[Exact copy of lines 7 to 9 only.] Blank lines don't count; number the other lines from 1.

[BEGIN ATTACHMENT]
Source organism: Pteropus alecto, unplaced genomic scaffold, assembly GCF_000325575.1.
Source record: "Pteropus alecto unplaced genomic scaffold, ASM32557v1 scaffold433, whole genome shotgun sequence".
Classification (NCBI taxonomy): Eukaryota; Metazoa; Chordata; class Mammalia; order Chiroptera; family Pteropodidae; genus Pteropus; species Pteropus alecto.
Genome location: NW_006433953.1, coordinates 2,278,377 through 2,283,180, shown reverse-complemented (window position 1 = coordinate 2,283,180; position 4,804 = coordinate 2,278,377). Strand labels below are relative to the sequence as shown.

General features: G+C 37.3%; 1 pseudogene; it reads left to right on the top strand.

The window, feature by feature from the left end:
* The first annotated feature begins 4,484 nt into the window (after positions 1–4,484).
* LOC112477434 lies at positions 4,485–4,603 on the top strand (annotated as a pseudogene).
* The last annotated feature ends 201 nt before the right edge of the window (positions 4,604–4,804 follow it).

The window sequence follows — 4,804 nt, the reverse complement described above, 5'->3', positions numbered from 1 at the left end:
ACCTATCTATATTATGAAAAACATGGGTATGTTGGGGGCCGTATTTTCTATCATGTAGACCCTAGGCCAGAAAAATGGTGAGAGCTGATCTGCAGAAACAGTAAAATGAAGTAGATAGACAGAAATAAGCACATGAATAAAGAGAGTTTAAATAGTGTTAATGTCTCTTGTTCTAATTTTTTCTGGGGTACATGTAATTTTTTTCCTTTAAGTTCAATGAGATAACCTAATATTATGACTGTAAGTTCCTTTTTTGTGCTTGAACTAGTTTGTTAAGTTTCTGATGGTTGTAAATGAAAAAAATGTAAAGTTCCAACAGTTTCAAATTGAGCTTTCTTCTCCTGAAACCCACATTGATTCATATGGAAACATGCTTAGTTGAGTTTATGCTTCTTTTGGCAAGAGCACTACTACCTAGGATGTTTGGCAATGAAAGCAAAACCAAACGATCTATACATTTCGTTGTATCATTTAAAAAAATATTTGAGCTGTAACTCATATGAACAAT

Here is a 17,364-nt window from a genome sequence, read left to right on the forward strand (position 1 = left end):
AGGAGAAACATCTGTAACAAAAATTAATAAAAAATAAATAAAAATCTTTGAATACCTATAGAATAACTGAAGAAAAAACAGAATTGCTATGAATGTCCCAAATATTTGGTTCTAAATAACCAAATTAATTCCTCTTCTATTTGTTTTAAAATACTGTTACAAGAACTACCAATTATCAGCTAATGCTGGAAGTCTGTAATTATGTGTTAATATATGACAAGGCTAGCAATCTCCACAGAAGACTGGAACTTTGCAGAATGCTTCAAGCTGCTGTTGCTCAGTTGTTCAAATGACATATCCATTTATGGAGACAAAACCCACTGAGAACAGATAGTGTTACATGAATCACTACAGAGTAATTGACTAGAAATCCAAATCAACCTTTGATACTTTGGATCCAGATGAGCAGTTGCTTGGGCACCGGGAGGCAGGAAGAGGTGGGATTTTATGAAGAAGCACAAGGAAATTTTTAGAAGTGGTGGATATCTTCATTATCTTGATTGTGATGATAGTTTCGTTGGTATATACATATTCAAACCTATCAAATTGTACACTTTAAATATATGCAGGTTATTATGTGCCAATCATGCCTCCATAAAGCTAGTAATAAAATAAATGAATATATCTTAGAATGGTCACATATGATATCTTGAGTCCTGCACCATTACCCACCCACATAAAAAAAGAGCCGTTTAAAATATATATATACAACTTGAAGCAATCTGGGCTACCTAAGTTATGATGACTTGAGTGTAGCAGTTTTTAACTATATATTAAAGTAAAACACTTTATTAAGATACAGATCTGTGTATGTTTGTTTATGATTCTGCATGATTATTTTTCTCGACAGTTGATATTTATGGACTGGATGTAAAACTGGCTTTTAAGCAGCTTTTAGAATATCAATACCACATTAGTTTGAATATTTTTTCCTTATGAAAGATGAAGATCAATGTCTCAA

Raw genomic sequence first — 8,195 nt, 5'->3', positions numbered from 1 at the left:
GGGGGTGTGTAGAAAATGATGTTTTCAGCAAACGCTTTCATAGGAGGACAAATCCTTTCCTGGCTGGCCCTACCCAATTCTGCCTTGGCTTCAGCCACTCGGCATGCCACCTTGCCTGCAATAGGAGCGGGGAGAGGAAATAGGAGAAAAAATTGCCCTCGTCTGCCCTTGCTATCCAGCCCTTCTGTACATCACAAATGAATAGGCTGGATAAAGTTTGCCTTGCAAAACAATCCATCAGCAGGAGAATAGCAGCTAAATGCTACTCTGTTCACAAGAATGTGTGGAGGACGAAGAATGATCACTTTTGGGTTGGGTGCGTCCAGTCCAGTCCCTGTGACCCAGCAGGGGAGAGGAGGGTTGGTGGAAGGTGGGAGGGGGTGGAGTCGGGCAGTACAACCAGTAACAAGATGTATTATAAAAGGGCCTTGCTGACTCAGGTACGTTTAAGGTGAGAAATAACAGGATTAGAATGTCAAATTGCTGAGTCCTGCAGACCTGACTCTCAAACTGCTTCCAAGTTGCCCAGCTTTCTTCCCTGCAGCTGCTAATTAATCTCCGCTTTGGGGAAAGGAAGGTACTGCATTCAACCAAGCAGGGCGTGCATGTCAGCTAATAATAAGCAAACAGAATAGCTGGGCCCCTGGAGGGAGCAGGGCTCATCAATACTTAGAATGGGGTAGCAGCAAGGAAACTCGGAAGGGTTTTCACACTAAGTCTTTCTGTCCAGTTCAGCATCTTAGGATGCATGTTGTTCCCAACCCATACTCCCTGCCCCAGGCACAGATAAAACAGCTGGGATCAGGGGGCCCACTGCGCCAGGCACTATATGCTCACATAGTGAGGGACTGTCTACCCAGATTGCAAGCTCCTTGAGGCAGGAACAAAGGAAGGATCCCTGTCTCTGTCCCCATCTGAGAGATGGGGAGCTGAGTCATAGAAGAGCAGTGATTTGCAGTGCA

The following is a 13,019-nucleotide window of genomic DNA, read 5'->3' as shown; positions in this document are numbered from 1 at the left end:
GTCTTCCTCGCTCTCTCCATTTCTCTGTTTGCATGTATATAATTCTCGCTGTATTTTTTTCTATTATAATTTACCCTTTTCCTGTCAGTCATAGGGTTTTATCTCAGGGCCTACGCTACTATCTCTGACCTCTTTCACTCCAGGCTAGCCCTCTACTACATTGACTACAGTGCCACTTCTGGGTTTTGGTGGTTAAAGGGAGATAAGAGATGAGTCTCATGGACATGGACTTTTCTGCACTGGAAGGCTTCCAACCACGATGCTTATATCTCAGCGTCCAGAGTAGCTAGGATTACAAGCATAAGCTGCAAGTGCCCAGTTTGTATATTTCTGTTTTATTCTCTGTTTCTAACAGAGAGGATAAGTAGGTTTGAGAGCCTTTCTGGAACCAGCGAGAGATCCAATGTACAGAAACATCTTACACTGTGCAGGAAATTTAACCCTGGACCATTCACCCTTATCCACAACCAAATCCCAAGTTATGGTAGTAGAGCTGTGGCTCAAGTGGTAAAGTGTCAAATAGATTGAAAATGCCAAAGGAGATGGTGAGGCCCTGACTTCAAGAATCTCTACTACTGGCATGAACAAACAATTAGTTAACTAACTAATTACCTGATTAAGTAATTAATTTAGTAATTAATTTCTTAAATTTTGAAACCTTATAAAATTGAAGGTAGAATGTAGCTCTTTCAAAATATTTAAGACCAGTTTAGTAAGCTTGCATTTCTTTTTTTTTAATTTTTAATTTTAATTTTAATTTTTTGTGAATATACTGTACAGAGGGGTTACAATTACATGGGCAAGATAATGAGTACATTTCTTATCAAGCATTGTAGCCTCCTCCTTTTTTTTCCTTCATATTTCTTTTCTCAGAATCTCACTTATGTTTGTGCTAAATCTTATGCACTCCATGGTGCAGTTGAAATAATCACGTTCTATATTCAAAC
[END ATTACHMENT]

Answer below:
* The first annotated feature begins 4,484 nt into the window (after positions 1–4,484).
* LOC112477434 lies at positions 4,485–4,603 on the top strand (annotated as a pseudogene).
* The last annotated feature ends 201 nt before the right edge of the window (positions 4,604–4,804 follow it).